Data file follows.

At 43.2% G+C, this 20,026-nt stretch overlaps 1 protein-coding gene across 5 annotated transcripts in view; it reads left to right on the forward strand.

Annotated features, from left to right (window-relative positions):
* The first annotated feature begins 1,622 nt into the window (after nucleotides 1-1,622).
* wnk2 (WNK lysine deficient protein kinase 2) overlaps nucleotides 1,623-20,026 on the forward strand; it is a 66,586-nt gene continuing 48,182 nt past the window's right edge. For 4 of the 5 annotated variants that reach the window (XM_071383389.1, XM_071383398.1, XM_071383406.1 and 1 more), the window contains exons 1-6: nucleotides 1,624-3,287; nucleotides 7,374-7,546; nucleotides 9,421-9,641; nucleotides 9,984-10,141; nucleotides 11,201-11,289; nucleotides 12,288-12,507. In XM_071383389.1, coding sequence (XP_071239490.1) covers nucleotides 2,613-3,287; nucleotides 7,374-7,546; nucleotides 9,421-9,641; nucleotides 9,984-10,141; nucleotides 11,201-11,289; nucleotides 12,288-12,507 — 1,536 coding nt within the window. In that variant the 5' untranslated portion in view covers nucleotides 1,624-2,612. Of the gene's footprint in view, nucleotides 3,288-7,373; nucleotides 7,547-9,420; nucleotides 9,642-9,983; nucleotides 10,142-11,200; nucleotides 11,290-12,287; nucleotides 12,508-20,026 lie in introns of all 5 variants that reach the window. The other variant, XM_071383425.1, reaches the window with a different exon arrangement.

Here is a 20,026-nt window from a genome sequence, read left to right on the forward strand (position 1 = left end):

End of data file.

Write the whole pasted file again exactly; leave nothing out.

At 43.2% G+C, this 20,026-nt stretch overlaps 1 protein-coding gene across 5 annotated transcripts in view; it reads left to right on the forward strand.

Annotated features, from left to right (window-relative positions):
* The first annotated feature begins 1,622 nt into the window (after nucleotides 1-1,622).
* wnk2 (WNK lysine deficient protein kinase 2) overlaps nucleotides 1,623-20,026 on the forward strand; it is a 66,586-nt gene continuing 48,182 nt past the window's right edge. For 4 of the 5 annotated variants that reach the window (XM_071383389.1, XM_071383398.1, XM_071383406.1 and 1 more), the window contains exons 1-6: nucleotides 1,624-3,287; nucleotides 7,374-7,546; nucleotides 9,421-9,641; nucleotides 9,984-10,141; nucleotides 11,201-11,289; nucleotides 12,288-12,507. In XM_071383389.1, coding sequence (XP_071239490.1) covers nucleotides 2,613-3,287; nucleotides 7,374-7,546; nucleotides 9,421-9,641; nucleotides 9,984-10,141; nucleotides 11,201-11,289; nucleotides 12,288-12,507 — 1,536 coding nt within the window. In that variant the 5' untranslated portion in view covers nucleotides 1,624-2,612. Of the gene's footprint in view, nucleotides 3,288-7,373; nucleotides 7,547-9,420; nucleotides 9,642-9,983; nucleotides 10,142-11,200; nucleotides 11,290-12,287; nucleotides 12,508-20,026 lie in introns of all 5 variants that reach the window. The other variant, XM_071383425.1, reaches the window with a different exon arrangement.

Here is a 20,026-nt window from a genome sequence, read left to right on the forward strand (position 1 = left end):